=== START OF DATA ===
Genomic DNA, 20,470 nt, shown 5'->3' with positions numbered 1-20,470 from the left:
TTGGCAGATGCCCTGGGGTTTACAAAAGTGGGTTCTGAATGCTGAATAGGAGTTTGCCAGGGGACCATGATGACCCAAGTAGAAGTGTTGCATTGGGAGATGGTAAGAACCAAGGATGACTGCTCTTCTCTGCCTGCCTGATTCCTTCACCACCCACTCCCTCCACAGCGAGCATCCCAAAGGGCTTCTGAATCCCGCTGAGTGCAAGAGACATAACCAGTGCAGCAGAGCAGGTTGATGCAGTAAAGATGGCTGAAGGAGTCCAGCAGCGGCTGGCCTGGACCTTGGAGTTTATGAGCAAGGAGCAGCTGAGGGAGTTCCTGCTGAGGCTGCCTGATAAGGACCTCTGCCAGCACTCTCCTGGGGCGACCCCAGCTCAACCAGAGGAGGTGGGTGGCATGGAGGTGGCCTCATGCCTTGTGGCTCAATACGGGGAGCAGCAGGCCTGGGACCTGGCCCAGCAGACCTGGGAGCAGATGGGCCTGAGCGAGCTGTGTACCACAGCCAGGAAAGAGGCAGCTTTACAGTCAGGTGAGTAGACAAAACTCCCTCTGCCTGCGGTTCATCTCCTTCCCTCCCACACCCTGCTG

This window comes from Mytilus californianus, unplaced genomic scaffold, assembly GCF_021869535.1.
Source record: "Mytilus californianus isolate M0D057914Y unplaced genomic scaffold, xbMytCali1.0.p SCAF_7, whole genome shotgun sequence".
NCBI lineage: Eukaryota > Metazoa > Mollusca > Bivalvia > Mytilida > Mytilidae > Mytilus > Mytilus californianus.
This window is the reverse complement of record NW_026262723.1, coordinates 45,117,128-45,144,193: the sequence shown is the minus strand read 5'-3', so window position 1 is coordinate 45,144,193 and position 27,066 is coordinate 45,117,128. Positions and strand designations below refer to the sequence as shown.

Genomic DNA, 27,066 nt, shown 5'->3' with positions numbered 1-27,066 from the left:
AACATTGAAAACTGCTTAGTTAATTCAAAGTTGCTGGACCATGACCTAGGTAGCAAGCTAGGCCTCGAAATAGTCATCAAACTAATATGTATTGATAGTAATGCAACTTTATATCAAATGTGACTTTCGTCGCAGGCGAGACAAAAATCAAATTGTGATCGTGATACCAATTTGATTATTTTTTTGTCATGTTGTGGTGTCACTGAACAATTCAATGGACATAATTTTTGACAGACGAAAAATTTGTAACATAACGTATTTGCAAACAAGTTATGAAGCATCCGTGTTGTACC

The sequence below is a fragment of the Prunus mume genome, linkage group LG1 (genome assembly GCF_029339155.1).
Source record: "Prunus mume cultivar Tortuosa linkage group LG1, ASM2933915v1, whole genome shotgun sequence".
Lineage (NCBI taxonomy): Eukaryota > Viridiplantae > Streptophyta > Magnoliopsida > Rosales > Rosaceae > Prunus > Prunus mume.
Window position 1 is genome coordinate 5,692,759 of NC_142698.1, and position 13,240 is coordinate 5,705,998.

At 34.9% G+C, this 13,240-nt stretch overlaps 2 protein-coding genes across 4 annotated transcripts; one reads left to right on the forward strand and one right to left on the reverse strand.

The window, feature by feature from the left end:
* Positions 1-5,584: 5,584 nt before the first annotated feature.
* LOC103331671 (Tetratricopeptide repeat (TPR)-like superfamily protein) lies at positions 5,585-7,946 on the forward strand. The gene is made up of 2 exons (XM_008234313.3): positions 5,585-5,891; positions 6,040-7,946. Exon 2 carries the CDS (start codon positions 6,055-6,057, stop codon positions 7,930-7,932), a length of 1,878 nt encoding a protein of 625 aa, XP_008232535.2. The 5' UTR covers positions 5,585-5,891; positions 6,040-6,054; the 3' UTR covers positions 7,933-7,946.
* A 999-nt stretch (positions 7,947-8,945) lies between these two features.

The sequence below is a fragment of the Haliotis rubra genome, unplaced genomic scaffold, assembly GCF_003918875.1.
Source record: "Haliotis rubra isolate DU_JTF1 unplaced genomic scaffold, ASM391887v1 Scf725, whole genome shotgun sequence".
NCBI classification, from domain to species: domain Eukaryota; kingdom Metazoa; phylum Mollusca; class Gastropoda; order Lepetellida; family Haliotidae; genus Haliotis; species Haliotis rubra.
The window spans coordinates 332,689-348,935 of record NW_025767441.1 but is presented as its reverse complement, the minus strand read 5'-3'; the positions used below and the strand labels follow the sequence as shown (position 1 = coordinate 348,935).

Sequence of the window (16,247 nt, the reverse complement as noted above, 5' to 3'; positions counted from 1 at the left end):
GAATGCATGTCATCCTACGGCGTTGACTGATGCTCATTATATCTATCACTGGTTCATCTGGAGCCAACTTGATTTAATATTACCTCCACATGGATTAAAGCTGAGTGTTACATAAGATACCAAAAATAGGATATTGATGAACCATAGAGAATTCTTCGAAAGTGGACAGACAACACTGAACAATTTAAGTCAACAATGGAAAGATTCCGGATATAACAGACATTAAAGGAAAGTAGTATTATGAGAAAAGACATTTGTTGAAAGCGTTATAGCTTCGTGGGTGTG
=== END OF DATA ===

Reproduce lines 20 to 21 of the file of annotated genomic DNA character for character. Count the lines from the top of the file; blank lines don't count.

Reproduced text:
NCBI classification, from domain to species: domain Eukaryota; kingdom Metazoa; phylum Mollusca; class Gastropoda; order Lepetellida; family Haliotidae; genus Haliotis; species Haliotis rubra.
The window spans coordinates 332,689-348,935 of record NW_025767441.1 but is presented as its reverse complement, the minus strand read 5'-3'; the positions used below and the strand labels follow the sequence as shown (position 1 = coordinate 348,935).